RAW: Delicious To The Bone
In this in-depth analysis of Julia Ducournau's Raw, Sophia touches on themes of sexuality, biblical references, and BDSM, among others.
Just in time for Halloween, writer/director Julia Ducournau’s Raw hits Netflix streaming, somewhat comically placed under “Teen Screams.” The debut director’s film, which showed at Cannes, TIFF and the London Film Festival last year, among others, received high appraisal for its originality and hauntingly sinister visuals. Raw became known to audiences as the “French cannibalism” movie, but there is so much more to it than that.
As the story goes, a college freshman and life-long vegetarian named Justine takes part in a hazing ritual in which she eats raw meat, subsequently revealing an unfathomable need for meat in all its forms. Last April, Alex Lines talked about the film’s anti-shlock qualities, and how it was wrongly labeled “barf bag cinema” upon the film’s release. Alex compared the film to Yorgos Lanthimos’ The Lobster, a similar genre film that played on black comedy and goreish elements. I would like to offer a few new comparisons, and bring to light themes of female sexuality, BDSM, and biblical references.
Presence of Pain
In one key scene, Alexia, Justine’s sister, attempts to give her a Brazilian. The pain is unbearable for Justine. Later, Justine’s tolerance for pain increases exponentially; actually, she welcomes it, biting herself on several occasions. The violence she witnesses while at school transgresses into her sexual desires. As a result, Justine quickly trades in the good-girl scholar for the twisted dominatrix. (And thank god, because a blood-thirsty vixen is far more enthralling, in my opinion.)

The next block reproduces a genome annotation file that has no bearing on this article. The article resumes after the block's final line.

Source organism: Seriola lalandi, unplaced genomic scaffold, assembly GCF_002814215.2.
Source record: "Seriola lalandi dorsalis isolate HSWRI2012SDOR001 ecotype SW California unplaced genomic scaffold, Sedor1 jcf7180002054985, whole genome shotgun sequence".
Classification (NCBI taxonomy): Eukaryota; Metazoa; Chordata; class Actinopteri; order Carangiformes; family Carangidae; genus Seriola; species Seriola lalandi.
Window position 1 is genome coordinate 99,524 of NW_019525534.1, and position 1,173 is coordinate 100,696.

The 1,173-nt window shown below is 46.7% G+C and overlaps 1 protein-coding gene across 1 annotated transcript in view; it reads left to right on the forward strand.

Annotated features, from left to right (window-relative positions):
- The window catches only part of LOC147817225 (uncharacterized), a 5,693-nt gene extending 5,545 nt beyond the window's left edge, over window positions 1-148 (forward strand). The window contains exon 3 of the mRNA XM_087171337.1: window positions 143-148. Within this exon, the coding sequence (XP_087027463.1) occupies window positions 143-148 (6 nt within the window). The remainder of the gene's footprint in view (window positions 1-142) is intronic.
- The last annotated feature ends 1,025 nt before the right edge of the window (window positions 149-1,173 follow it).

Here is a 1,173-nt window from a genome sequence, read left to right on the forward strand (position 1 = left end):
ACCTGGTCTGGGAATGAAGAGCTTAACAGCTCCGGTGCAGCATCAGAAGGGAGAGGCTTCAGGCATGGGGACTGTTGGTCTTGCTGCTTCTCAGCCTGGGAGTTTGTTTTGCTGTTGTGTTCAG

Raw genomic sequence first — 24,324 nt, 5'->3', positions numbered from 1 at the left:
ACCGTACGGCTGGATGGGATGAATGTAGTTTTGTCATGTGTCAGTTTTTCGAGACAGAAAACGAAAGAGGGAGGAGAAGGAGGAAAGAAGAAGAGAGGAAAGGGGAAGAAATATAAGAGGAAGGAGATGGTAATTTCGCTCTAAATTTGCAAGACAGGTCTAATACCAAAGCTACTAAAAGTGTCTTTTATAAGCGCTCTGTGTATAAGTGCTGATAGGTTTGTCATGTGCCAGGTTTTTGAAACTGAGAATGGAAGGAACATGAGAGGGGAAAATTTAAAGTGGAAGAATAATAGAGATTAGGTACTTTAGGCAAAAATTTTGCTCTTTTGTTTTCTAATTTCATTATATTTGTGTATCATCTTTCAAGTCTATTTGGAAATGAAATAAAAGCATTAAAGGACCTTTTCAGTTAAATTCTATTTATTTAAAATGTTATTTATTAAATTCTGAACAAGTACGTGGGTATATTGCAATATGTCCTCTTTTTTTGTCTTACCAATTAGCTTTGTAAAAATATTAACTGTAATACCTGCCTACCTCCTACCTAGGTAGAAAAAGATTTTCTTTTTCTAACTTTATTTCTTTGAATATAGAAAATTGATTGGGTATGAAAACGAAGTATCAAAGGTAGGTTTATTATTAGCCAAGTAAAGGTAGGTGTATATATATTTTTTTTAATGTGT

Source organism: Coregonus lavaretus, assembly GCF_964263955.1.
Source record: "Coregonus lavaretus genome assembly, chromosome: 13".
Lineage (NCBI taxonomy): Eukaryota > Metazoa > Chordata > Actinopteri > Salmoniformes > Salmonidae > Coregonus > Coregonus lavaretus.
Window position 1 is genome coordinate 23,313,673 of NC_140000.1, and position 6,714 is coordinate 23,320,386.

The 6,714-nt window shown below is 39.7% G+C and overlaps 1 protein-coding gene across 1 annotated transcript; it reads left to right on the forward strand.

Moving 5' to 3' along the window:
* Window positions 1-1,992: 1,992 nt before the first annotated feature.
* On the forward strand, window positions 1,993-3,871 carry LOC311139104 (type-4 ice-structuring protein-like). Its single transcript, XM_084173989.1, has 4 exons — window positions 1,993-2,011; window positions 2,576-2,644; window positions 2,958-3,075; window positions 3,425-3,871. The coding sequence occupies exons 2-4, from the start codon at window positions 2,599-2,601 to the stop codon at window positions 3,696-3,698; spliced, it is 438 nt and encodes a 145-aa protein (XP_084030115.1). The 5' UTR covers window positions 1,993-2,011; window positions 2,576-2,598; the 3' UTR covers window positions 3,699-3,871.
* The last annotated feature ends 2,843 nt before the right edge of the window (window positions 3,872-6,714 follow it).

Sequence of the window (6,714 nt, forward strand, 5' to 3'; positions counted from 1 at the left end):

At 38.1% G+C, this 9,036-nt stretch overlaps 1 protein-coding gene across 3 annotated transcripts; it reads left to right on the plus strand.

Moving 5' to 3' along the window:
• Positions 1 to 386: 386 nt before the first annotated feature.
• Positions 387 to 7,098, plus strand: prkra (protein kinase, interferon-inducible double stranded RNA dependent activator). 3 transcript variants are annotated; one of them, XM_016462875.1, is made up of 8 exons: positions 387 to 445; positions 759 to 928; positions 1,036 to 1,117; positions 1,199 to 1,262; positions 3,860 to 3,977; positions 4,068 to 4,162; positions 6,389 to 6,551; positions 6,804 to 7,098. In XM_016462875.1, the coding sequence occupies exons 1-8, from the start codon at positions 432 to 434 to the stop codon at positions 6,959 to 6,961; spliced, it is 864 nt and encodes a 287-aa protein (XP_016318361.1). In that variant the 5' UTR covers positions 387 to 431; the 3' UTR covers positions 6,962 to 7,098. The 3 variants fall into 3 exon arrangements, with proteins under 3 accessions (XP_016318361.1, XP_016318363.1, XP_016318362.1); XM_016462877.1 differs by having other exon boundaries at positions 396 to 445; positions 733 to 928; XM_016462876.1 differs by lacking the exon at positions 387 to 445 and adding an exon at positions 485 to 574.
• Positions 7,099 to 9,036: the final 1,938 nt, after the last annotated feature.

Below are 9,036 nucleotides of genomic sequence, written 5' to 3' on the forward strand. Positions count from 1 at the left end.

Justine’s sexual preferences appear to be explicitly linked to her need to both inflict and withstand pain. As her cannibalistic hunger intensifies, so too does her libido, which comes with a healthy dose of BDSM. While I don’t think Ducournau set out to make a film about sex, it does become an important plot point as Justine develops a taste for flesh in more ways than one.
I don’t believe it is a coincidence that Justine is a virgin upon entering college. As previously mentioned, one could draw parallels between her hunger for flesh and her unfolding sexual drive. A Freudian analysis might point to her need for meat as a distinct placeholder for sex, an unconscious desire that ultimately rises to the surface.
When Justine walks in on her roommate with another man, she lingers by the door, captivated by what she cannot have. As Justine grows increasingly infatuated with Adrien (the roommate) she also takes part in riskier behavior, experimenting with the cannibalistic blood bath that is part of the “family business.”
We see quite a bit of Justine’s flesh throughout the film—in bed, at the nurse’s office, and even walking down the side of the street with her shirt off. She is sexualized often, without being exploited. (Unlike another film I recently watched, The Meyerowitz Stories. But we’ll save that for another time.)